The Guardian - Thursday 28 May 2015
To avoid a violent militaristic clash with China, or another cold war rivalry, the United States should pursue a simple solution: give up its empire.
Americans fear that China’s rapid economic growth will slowly
translate into a more expansive and assertive foreign policy that will
inevitably result in a war with the US. Harvard Professor Graham Allison
“in 12 of 16 cases in the past 500 years when a rising power challenged
a ruling power, the outcome was war.” Chicago University scholar John
Mearsheimer has bluntly argued: “China cannot rise peacefully.”
But the apparently looming conflict between the US and China is not
because of China’s rise per se, but rather because the US insists on
maintaining military and economic dominance among China’s neighbors.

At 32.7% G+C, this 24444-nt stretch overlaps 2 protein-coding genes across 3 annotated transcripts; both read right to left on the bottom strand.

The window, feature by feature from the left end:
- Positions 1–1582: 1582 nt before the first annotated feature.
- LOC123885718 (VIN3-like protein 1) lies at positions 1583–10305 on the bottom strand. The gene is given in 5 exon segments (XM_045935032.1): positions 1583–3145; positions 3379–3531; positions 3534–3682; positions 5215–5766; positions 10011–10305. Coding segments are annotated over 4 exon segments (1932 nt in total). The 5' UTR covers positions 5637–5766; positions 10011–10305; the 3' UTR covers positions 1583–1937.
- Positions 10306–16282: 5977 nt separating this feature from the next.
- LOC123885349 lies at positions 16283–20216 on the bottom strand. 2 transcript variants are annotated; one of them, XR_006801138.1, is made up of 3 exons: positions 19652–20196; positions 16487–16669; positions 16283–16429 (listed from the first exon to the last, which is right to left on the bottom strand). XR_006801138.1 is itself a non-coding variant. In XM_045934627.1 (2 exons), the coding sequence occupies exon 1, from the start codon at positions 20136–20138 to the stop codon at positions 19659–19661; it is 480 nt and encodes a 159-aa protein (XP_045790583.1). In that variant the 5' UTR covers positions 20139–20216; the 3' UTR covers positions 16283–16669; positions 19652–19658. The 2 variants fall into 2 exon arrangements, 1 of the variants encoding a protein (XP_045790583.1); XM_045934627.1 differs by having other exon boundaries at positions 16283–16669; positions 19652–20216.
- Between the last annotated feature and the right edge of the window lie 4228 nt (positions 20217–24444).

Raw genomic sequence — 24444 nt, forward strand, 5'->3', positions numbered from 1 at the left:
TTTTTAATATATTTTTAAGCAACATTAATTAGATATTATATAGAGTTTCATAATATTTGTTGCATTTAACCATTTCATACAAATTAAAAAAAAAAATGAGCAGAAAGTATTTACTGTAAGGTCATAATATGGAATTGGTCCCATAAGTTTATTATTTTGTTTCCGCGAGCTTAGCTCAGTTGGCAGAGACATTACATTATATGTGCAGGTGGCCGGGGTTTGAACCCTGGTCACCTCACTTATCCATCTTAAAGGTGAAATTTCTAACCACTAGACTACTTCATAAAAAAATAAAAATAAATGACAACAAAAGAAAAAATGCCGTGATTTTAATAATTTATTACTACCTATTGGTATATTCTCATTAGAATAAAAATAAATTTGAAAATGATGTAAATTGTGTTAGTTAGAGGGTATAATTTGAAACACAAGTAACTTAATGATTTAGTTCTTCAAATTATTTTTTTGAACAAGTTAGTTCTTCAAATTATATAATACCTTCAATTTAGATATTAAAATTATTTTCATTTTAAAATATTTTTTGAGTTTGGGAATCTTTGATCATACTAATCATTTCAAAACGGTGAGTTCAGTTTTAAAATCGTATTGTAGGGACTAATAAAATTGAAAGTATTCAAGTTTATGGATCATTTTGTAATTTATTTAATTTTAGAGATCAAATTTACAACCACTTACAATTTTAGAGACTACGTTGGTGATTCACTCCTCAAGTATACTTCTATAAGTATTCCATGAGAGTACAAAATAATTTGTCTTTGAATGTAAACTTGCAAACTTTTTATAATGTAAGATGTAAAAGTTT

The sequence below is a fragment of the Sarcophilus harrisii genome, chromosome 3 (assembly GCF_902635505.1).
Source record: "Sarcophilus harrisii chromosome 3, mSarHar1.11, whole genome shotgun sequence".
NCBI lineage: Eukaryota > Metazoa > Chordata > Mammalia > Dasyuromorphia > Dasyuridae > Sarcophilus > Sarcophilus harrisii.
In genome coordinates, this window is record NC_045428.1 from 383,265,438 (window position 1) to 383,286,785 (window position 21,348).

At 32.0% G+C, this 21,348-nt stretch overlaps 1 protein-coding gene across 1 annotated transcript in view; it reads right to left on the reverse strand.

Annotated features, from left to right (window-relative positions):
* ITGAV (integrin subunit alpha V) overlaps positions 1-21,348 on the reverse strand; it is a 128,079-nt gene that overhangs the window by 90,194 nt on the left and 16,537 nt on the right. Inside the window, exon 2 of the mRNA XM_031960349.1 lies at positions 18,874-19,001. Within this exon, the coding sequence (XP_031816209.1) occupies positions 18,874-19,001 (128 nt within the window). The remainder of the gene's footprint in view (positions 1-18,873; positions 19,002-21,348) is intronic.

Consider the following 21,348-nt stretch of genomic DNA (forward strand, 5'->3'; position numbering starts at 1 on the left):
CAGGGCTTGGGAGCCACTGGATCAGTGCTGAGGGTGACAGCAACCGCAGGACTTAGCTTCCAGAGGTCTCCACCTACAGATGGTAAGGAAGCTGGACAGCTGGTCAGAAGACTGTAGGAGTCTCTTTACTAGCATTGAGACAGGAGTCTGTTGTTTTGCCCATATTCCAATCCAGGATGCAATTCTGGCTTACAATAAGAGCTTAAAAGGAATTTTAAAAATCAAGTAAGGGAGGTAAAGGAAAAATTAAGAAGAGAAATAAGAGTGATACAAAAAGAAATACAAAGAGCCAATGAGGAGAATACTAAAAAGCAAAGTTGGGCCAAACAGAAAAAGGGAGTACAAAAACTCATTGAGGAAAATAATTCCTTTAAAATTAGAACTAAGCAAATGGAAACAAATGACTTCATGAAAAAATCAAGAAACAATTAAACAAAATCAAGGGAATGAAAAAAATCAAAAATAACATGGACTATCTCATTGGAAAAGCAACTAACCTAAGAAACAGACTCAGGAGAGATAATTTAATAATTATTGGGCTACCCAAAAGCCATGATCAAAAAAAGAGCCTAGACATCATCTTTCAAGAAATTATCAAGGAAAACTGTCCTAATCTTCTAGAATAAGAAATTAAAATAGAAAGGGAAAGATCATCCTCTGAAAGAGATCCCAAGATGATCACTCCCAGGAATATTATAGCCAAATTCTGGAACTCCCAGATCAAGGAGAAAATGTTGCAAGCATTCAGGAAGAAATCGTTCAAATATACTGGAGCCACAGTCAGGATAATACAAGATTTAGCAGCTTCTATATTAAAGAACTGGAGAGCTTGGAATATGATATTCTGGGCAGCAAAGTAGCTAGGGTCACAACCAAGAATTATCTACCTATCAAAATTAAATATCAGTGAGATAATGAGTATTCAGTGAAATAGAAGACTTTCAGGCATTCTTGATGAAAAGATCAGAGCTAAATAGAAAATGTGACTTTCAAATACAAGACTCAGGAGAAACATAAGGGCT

Although Americans like to think of their massive overseas military
presence as a benign force that’s inherently stabilizing, Beijing
certainly doesn’t see it that way.
According to political scientists Andrew Nathan and Andrew Scobell,
Beijing sees America as “the most intrusive outside actor in China’s
internal affairs, the guarantor of the status quo in Taiwan, the largest
naval presence in the East China and South China seas, [and] the formal
or informal military ally of many of China’s neighbors.” (All of which
is true.) They think that the US “seeks to curtail China’s political
influence and harm China’s interests” with a “militaristic,
offense-minded, expansionist, and selfish” foreign policy.